Uganda is a country in east Africa, surrounded by Kenya (to the east), Congo (to the west), and Tanzania and Rwanda (to the south). This country lies across the equator and comprises three different geographical areas: a verdant plateau with rolling hills, a desert area, and swamp-filled lowlands. Uganda embraces Lake Victoria (source of the White Nile) and the green Ruwenzori Mountains (which endangered mountain gorillas call home).
Uganda is sunny for most of the year, with an average annual temperature of 26ºC and a maximum temperature of around 29ºC. The dry period runs from December to February and June to August, while the rain lasts from March to May and again from October to November.
Uganda, often referred to as ‘the Pearl of Africa’, is perhaps best known for its endangered gorillas, who inhabit the Bwindi Impenetrable National Park and the Mgahinga National Park. It is also home to Lake Victoria, the largest lake in Africa, which it shares with Tanzania, Uganda and Kenya. Uganda is a frequent choice for travellers seeking to take part in fun safaris; some of its best known parks include Kidepo, Lake Mburo, and the Kibale Forest National Park.
From 500 B.C. to 1300 A.D., the Bantu-speaking people commenced their migration to this area, establishing the state of Buganda. In the late 19th century, the British took control of the area and renamed it Uganda. In 1962, Uganda gained its independence, with Bugandan King, Mutesa II, becoming President and Milton Obote being declared President and abolishing all tribal kingdoms. In 1971, military leader Idi Amin overthrew Obote, ruling for eight years; during his rule, some 300,000 people were killed. In 1979, Amin was forced out of Uganda after Tanzanian troops invaded the area, spurred on by his previous attacks in Tanzania. In 1993, the kingdom of Buganda and other kingdoms were restored by an amendment to the constitution. In 2000, Uganda joined Tanzania and Kenya to form the East African Community.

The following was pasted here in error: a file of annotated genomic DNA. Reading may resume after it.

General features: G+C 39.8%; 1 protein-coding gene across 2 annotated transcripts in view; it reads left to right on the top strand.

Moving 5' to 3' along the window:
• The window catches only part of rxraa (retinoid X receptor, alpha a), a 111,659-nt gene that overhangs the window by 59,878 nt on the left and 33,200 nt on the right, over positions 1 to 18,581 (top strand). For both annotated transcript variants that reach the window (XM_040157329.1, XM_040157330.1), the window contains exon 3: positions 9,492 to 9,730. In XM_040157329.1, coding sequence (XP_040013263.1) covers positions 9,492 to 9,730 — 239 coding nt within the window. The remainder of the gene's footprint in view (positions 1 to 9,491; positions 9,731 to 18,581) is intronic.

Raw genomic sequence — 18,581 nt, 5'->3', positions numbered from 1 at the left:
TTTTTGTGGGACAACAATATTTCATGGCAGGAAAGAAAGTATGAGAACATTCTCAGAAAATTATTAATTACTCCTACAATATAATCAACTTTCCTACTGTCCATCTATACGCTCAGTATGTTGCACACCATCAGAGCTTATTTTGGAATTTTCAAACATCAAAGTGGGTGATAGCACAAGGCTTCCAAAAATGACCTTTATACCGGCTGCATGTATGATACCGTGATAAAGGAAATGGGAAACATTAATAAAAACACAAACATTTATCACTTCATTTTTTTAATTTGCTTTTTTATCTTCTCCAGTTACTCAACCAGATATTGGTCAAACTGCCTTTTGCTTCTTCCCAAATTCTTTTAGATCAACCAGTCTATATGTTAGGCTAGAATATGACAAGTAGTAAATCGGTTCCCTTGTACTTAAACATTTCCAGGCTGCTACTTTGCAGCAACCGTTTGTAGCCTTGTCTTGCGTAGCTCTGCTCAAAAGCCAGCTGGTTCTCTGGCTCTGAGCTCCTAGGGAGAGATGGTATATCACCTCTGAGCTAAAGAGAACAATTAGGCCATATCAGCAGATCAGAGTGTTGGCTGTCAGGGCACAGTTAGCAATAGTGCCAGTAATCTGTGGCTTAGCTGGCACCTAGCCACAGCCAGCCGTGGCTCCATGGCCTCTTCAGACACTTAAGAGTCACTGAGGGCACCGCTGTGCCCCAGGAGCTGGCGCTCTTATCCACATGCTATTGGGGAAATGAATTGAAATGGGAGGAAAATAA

Uganda’s many mountains, rivers, lakes and forest give rise to many ecosystems, where a host of plants and animals thrive. Winston Churchill once spoke effusively about the flora and fauna, marvelling at the variety, colour and profusion of life in these lands. Uganda is ranked as one of the top ten countries in the world in terms of biodiversity, as per the Convention of Biological Diversity. The highlands are filled with long grass and forest areas, the southwest is rich with cultivated plants and the north is home to short grass and stately borassus palms. Mvuli tree forests abound, as do tall elephant grasses. The fauna in this verdant country is equally diverse and includes a plethora of animal, bird, fish and insects. Gorillas, chimpanzees and black rhinoceros are among the most popular animals to be seen at safaris, though giraffes, hippopotami, crocodiles, zebras, antelopes, gazelles and topis also form part of the moving spectacle that is life in the wild. Some of Uganda’s most beautiful birds include the heron, the weaver, and the crowned crane (which is the national emblem). Famous fish, meanwhile, include tilapia, elephant snout fish and the Nile perch.
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